(First published in The Dominion Post, December 29.)
In 2014 the then leader of the Labour Party, David Cunliffe, controversially apologised for being a man.
Some commentators ridiculed him for wallowing in liberal male middle-class guilt. To others, it just looked like an attempt to ingratiate himself with women voters.
But you could see what Cunliffe was getting at. He was speaking at a Women’s Refuge symposium and the subject was male violence. He made the point that most sexual abuse and domestic violence was perpetrated by men, and who could dispute that?
Cunliffe’s mistake was to assume personal responsibility for what some other men did. But following the worldwide outpouring of women’s fury at sexual harassment, I imagine many more men are now wondering whether they should feel ashamed to be male.
A couple of things are clear. One is that sexual harassment by rich and powerful men has been going on for a very long time. The other is that the perpetrators have been protected and encouraged up till now by the silence of their victims – a silence that almost amounted to complicity.
I’m not sure what’s changed, but women who previously kept quiet have now come out into the open. Perhaps there’s an element of opportunism in some of the accusations being made, but what’s not in doubt is that far too many men behave abominably toward women.
And while we’ve heard a lot about celebrities who have gone to the media with their accounts of harassment and molestation, there remains an infinitely greater number of powerless, anonymous women suffering silently in factories, restaurants, offices and other workplaces.
Sexual harassment mystifies me. What pleasure could a man get from sex with a woman who doesn’t want it? Groping, Donald Trump-style, is equally hard to explain. It can only be about humiliating and demeaning the victim.
In those circumstances sex isn’t about mutual pleasure. It becomes a means of asserting power. The feminists are right about this.
I have known men who used their positions to obtain sexual favours. They didn’t boast about it, so perhaps there was some part of their conscience that told them it wasn’t something to be proud of.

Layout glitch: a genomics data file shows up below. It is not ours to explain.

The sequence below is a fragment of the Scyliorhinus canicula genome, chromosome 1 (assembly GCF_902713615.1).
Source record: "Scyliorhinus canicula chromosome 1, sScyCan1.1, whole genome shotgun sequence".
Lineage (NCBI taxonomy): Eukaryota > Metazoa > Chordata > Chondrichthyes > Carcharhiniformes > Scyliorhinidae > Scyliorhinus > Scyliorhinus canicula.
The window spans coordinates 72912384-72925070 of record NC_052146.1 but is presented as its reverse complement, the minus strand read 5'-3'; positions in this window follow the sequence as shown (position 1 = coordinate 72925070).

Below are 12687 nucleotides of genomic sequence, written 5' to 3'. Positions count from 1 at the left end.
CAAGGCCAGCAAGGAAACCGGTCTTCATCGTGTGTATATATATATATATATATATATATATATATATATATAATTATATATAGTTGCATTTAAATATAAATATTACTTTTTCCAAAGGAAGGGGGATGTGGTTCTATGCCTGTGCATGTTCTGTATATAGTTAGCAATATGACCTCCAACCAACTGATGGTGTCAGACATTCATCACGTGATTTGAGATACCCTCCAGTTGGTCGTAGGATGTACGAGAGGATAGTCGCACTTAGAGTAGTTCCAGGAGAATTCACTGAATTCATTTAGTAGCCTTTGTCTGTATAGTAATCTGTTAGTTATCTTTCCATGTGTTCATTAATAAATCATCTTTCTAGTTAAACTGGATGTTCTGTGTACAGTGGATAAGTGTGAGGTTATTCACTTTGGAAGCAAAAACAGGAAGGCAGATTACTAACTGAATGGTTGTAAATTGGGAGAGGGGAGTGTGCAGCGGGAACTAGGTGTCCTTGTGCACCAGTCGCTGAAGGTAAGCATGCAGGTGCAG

It was usually the victims who revealed it, and I was shocked by their apparent acceptance of it, as if having sex with the boss was something they had to do to get ahead.
Some of these women were young and attractive while the men they slept with were decades older and slobs – Harvey Weinstein types. Even if one accepts that power is an aphrodisiac, and that some women are attracted to men in positions of influence, there are surely limits.
Anyway, back to David Cunliffe. In the light of what has now been revealed about rampant sexual harassment at the highest levels of politics and the entertainment business, should all men feel guilty?
There is an extreme school of feminism, after all, which holds that all men are rapists. It’s not unusual to hear the entire male sex disparaged as if all men can’t help behaving like dogs around a bitch on heat.
But I would guess that only a relatively small proportion of men are sexual predators, and those who are not in that category don’t need to do a Cunliffe in atonement for the sins of others.
What we will have to do, however, is learn some new rules, because one consequence of the “me too” harassment saga is that it will redefine relations between the sexes, and not necessarily for the better.
Men will find it harder to discern where the boundary lies between mere flirtation, which many women welcome and enjoy, and harassment.
Physical contact, in particular, has become a minefield. It brought down Garrison Keillor, the revered former host of the American radio show A Prairie Home Companion.
What Keillor characterises as a misdirected pat on a female colleague’s bare back years ago, which he says he apologised for at the time and thought had been forgotten because the woman seemed to remain friendly with him, came back to bite him last month when he got a phone call from her lawyer.
Now he’s in disgrace and his former employer has taken such fright that it’s changed the name of his old show.
At what point, I wonder, does a touch or a kiss become harassment?
Blatant groping or an uninvited hand up a skirt can’t be mistaken for anything other than molestation, but there’s now an undefined grey area between what’s acceptable and what’s not.
Like the kindergarten teacher who no longer feels it's safe to cuddle an upset child, we're all having to navigate new territory.